Milind Mishra
Milind's Blog

Follow

Milind's Blog

Follow
👑 Higher Order Functions  (Part 1)

👑 Higher Order Functions (Part 1)

Milind Mishra's photo
Milind Mishra
·Feb 18, 2022·

7 min read

Play this article
  • A higher order function is a function that takes a function as an argument or returns a function as a result. Like map, filter, reduce.
  • Few other functions : find, findIndex, forEach, some and every.
  • Arrow functions are also higher-order functions.

Map function | map()

Example to illustrate the concept of higher-order function : map()

let arr = [1, 2, 3, 4, 5, 6, 7, 8, 9, 10];

function squarer(x) {
  // callback function
  return x * x;
}

let squared = arr.map(squarer);
console.log(squared);

Output :

[
   1,  4,  9, 16,  25,
  36, 49, 64, 81, 100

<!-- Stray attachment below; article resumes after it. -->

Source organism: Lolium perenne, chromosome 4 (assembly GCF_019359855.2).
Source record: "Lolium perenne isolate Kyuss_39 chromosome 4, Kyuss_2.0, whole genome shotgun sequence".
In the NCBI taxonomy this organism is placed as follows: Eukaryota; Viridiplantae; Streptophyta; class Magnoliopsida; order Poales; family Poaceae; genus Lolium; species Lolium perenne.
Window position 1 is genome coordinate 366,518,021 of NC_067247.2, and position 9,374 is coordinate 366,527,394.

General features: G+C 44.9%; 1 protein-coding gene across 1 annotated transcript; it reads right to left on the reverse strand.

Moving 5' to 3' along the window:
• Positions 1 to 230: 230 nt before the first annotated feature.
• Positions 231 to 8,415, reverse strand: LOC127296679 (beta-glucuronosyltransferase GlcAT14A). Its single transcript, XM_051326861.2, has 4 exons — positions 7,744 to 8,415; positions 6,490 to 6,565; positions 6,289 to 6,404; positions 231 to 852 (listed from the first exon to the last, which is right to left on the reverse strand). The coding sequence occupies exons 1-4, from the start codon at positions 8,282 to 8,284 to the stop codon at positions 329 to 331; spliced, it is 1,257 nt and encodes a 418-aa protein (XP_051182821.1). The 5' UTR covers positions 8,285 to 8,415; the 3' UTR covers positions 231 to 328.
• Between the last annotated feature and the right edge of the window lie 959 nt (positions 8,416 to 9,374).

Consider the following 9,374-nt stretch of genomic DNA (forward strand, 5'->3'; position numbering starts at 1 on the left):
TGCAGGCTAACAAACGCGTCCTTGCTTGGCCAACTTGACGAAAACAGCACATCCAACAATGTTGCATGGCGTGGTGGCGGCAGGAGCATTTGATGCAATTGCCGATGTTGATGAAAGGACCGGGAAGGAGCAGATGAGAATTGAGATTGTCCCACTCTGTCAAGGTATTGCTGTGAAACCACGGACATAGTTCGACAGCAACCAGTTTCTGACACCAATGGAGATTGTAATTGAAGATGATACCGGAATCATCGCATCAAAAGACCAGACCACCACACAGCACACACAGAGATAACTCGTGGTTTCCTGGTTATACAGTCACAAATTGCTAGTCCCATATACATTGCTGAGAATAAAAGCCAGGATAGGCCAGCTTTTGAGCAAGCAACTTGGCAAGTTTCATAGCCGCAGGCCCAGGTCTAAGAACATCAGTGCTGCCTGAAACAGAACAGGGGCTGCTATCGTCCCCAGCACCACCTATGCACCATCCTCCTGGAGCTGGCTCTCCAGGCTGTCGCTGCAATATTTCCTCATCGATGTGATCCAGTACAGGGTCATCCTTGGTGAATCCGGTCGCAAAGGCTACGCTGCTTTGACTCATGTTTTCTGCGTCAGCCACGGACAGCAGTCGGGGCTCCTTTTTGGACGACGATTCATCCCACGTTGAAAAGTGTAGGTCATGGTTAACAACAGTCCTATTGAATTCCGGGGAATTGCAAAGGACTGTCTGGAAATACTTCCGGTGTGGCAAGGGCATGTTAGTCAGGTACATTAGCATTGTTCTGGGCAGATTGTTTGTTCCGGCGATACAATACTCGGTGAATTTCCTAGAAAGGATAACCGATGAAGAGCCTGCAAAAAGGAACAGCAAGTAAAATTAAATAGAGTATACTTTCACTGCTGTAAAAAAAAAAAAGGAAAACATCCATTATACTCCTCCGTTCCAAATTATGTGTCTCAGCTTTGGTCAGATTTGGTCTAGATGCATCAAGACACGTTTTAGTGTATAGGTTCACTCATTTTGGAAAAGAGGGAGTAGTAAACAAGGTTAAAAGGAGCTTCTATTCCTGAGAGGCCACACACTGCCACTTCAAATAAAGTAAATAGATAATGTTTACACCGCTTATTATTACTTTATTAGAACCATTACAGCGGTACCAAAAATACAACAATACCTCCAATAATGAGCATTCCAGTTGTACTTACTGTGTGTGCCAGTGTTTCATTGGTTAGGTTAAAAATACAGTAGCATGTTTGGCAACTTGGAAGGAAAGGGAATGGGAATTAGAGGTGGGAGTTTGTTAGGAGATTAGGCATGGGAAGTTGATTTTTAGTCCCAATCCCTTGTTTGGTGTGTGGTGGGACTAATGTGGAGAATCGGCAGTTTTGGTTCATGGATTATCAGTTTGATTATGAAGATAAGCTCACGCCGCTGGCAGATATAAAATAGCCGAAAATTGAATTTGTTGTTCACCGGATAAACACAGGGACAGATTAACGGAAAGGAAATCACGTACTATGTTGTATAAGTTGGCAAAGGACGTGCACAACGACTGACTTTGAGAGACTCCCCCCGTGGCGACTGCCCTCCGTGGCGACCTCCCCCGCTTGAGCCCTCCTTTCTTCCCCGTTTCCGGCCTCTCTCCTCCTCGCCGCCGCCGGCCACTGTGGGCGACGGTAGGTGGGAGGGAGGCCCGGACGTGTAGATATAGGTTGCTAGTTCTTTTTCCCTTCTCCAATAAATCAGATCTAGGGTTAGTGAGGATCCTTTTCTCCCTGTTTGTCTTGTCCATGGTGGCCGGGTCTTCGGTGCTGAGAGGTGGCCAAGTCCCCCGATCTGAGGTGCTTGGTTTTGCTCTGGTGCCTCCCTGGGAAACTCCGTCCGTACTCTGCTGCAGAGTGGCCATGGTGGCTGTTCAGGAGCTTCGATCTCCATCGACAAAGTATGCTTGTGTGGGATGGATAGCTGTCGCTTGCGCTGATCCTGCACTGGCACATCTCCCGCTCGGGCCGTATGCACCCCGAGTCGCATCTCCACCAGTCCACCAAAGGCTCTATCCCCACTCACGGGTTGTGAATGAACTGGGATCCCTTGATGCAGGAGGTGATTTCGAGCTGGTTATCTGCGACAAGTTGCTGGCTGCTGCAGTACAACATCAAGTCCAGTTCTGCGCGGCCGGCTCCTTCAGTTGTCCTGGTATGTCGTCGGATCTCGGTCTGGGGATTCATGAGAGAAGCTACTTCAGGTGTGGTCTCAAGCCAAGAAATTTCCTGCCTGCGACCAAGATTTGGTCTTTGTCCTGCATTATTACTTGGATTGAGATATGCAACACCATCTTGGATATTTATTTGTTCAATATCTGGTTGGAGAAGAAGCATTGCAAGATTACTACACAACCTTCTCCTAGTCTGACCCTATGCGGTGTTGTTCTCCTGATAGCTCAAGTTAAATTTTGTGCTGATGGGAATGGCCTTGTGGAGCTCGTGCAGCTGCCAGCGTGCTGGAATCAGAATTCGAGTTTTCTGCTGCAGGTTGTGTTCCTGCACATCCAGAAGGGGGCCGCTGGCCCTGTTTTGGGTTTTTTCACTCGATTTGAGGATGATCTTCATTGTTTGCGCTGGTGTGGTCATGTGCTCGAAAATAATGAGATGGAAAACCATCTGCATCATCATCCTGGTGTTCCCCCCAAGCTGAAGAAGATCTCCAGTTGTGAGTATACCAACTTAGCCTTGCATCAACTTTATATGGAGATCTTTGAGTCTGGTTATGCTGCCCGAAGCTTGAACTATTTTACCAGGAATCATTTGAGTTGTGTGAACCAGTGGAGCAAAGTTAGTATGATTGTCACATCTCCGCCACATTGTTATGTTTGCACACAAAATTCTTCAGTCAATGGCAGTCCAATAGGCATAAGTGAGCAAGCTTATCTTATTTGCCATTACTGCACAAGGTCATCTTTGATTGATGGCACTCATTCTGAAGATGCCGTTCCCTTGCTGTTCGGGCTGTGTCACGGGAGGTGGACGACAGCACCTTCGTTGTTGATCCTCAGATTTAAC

]
  • map() takes a callback function as an argument
  • map() is an array function that expects a callback function as an argument
  • map() will return a new array with the results of the callback function for each element in the original array

Example :

let arr = [1, 2, 3, 4, 5, 6, 7, 8, 9, 10];
let cubed = arr.map((x) => x * x * x);
console.log(cubed);
  • operator => is called the arrow operator

Output:

[
    1,    8,  27,  64,
  125,  216, 343, 512,
  729, 1000
]
  • When we write a self defined higher-order function, we call it as polyfill.
  • map() is a polyfill for Array.prototype.map()
  • map() does not tamper the original array
  • map() returns a new array

:boom: Quick Task : Use map() to create a new array of strings of the names

let names = ["John", "Mary", "Mike", "Suzy"];
let nameStrings = names.map(function (x) {
  return x;
});
console.log(nameStrings);

Output :

[ 'John', 'Mary', 'Mike', 'Suzy' ]

Split function | split()

  • split() is a string method that splits a string into an array of substrings based on the delimiter.
  • split() splits a string into an array of substrings based on the separator string you provide as an argument.
  • The separator string can be a character, a string, or a regular expression.
  • If the separator is not specified, the string is split on every character.